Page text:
BASED VARG CAN’T BE BOUGHT

Varg Vikernes is one of the rare musicians in death/black metal that won’t sell his soul for the dollar.  In a new video posted to his Thulean Perspective YouTube channel, Varg has revealed that some scumbag promoter has at one point offered over £ 300,000 for him to do a live Burzum show in London.  While many in black metal swore never to play live, almost everyone ranging from Darkthrone to Graveland has given in at some point.  But with the most notorious metal musician in the genre’s history, blood is thicker than water and that’s never been more prevalent than now.

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VIKING BLOOD

Heritage, ethnicity, race, and culture is important because there is much you can learn about yourself from your blood ancestors.  For years I never understood why, as an Irishman, I was always fascinated with Scandanavian history and culture until a distant relative traced my family’s heritage all the way back to the 10th century.  It was upon learning of my distant relationship to Tomrair mac Ailchi, the viking king of Dublin, that I learned the truth of my savage tendencies- I was the decadent of vikings.  And perhaps it explains how, thousands of years later, I would serve as an editor of the most brutal metal website on the internet…
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INDIVIDUALISM KILLS CHILDREN (NOT GUNS)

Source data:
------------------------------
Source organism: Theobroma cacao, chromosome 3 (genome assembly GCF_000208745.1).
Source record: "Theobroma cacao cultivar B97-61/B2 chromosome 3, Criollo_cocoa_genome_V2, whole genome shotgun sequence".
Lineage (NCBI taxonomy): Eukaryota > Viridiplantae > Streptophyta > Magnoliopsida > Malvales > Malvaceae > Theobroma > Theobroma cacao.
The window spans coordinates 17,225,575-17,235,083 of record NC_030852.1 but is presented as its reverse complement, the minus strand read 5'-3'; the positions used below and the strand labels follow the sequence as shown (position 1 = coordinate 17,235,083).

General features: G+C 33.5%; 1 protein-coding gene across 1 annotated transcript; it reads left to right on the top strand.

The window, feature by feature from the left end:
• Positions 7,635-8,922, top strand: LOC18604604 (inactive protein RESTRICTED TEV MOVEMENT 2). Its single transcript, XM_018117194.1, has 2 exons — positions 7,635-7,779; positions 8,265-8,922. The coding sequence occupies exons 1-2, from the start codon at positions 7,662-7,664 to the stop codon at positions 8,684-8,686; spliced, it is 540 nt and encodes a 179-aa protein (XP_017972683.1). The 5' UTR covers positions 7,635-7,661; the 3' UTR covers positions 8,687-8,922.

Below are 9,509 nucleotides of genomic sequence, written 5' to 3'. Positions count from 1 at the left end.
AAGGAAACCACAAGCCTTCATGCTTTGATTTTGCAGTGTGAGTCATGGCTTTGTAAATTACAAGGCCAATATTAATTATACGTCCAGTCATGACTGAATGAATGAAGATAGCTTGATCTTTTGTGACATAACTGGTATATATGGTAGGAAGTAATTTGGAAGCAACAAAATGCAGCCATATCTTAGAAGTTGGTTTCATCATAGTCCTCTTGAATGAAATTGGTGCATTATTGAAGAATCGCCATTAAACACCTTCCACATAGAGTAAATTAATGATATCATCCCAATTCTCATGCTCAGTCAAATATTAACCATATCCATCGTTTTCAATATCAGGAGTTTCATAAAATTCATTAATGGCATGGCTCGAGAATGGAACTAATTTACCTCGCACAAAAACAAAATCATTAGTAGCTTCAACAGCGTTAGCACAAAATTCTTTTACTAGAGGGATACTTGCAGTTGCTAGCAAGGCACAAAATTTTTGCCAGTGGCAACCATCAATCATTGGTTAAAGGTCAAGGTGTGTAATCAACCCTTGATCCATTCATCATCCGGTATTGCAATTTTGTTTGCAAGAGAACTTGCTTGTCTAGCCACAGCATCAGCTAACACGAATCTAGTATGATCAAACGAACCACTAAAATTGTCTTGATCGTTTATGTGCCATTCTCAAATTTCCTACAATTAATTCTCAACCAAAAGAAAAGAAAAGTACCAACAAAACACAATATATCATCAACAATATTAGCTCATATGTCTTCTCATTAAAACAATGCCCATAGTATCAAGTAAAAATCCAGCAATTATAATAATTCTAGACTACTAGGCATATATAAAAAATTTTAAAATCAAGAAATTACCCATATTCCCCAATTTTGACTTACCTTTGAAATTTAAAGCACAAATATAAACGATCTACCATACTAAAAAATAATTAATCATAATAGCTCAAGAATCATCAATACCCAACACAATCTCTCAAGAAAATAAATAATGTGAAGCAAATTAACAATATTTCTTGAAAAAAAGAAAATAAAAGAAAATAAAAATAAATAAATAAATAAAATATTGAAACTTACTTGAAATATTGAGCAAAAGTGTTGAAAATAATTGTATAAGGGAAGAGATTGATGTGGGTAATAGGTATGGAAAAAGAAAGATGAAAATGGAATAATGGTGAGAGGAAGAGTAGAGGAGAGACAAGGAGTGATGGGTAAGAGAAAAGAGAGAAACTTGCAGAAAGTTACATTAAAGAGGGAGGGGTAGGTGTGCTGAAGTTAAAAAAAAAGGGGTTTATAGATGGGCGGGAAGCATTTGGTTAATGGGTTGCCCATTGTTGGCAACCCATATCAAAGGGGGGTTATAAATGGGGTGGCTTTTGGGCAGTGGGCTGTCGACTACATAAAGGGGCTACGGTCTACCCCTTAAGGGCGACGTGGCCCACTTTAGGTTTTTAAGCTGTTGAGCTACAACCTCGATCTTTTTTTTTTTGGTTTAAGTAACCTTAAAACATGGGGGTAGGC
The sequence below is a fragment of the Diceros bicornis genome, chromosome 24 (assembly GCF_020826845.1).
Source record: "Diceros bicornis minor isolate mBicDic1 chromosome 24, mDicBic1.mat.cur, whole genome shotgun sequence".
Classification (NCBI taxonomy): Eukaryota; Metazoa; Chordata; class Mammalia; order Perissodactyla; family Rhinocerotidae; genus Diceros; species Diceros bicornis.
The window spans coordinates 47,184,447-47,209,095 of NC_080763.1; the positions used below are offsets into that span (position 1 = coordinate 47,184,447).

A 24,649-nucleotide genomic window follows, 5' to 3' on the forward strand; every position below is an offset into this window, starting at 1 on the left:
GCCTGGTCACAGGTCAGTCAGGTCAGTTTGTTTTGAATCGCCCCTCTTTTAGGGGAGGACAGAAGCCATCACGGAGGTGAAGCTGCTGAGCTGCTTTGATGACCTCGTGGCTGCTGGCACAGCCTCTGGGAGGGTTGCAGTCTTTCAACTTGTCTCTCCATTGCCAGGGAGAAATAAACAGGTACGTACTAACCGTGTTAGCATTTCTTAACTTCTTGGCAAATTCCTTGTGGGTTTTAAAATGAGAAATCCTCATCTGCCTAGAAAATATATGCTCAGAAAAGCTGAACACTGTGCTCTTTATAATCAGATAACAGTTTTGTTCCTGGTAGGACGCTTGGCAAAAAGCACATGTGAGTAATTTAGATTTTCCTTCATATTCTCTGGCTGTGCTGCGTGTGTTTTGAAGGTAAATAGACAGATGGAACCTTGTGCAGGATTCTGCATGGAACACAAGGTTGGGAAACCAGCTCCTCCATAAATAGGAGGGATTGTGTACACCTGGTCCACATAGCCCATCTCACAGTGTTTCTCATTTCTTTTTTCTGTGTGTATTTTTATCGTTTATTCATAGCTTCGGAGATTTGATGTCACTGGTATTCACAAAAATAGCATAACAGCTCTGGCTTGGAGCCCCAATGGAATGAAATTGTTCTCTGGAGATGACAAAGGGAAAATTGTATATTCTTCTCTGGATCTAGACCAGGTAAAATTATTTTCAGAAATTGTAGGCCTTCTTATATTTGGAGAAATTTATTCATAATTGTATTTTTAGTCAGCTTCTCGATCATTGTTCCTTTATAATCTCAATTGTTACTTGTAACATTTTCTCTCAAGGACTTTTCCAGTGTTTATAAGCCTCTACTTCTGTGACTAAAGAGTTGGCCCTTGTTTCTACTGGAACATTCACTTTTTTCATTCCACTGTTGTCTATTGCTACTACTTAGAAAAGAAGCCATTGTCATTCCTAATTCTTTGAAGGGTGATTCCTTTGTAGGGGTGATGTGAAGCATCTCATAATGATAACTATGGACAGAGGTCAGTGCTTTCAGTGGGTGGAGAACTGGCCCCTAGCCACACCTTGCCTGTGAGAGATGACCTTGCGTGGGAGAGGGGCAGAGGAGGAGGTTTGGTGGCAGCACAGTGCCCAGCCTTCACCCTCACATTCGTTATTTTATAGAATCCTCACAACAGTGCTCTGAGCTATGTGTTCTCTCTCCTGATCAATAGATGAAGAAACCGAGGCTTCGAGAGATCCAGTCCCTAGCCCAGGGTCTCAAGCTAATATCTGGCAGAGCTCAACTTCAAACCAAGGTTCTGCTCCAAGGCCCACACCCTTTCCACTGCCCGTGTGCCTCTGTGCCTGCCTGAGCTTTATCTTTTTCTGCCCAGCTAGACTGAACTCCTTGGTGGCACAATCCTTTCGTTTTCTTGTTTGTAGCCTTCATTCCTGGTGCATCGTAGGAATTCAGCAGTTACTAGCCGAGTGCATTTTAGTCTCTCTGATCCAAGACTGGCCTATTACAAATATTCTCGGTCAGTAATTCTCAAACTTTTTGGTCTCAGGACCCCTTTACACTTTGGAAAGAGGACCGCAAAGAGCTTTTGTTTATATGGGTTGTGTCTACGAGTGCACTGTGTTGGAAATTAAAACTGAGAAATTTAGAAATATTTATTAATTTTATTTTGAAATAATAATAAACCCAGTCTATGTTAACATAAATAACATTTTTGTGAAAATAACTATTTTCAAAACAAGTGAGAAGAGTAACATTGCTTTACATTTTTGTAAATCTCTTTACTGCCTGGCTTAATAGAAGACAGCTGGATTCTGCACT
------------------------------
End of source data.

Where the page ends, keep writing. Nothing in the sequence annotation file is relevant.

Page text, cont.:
Welp, another school shooting is in the books, and this means we begin the cycle of another nationwide emotional meltdown of reactionary liberals over a founding pillar of our “evil” American culture.  Since metal heads and metal journalists everywhere are weighing in on this, and since most (all?) of them are too dumb to say anything logical or researched, it once again has fallen on the staff of DMU to be the sole voice of high-IQ reason in the metal world.  For despite guns being legal in America for over 200 years (with over 200 being free of school shootings), despite automatics/machine guns being loose on the streets since at least the 1920s (with 70 of those years being free of school shootings), and despite gun ownership being in steep decline the last few decades (despite school shootings being on the rise), liberals everywhere continue to fall for the totalitarian “give up the gun” scam and blame our second amendment for the mass murder of innocent children.  While stats clearly prove otherwise, many miss the true root of this tragedy: the individualism our society has been embracing since the cultural revolution of the 1960s.